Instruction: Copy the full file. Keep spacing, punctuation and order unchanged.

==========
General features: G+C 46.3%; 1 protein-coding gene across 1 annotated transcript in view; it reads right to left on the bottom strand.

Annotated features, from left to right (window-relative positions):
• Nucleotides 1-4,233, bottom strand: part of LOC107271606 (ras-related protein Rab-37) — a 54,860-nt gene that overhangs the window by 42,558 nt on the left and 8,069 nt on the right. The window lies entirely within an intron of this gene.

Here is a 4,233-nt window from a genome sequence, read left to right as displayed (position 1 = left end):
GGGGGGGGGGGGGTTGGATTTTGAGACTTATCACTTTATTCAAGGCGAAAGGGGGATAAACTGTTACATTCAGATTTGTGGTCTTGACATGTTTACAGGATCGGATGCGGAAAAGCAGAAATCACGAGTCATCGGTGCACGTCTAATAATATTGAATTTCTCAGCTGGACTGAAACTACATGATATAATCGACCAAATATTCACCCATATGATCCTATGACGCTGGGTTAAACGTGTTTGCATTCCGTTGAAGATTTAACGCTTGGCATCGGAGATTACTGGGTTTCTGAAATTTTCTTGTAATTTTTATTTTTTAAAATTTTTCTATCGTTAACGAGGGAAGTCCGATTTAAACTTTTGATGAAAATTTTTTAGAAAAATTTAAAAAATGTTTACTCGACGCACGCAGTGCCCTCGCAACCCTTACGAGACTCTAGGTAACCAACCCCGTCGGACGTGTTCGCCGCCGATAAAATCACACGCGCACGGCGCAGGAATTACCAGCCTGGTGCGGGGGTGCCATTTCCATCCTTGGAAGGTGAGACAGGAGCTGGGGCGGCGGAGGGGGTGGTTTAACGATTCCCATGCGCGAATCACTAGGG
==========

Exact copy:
General features: G+C 46.3%; 1 protein-coding gene across 1 annotated transcript in view; it reads right to left on the bottom strand.

Annotated features, from left to right (window-relative positions):
• Nucleotides 1-4,233, bottom strand: part of LOC107271606 (ras-related protein Rab-37) — a 54,860-nt gene that overhangs the window by 42,558 nt on the left and 8,069 nt on the right. The window lies entirely within an intron of this gene.

Here is a 4,233-nt window from a genome sequence, read left to right as displayed (position 1 = left end):
GGGGGGGGGGGGGTTGGATTTTGAGACTTATCACTTTATTCAAGGCGAAAGGGGGATAAACTGTTACATTCAGATTTGTGGTCTTGACATGTTTACAGGATCGGATGCGGAAAAGCAGAAATCACGAGTCATCGGTGCACGTCTAATAATATTGAATTTCTCAGCTGGACTGAAACTACATGATATAATCGACCAAATATTCACCCATATGATCCTATGACGCTGGGTTAAACGTGTTTGCATTCCGTTGAAGATTTAACGCTTGGCATCGGAGATTACTGGGTTTCTGAAATTTTCTTGTAATTTTTATTTTTTAAAATTTTTCTATCGTTAACGAGGGAAGTCCGATTTAAACTTTTGATGAAAATTTTTTAGAAAAATTTAAAAAATGTTTACTCGACGCACGCAGTGCCCTCGCAACCCTTACGAGACTCTAGGTAACCAACCCCGTCGGACGTGTTCGCCGCCGATAAAATCACACGCGCACGGCGCAGGAATTACCAGCCTGGTGCGGGGGTGCCATTTCCATCCTTGGAAGGTGAGACAGGAGCTGGGGCGGCGGAGGGGGTGGTTTAACGATTCCCATGCGCGAATCACTAGGG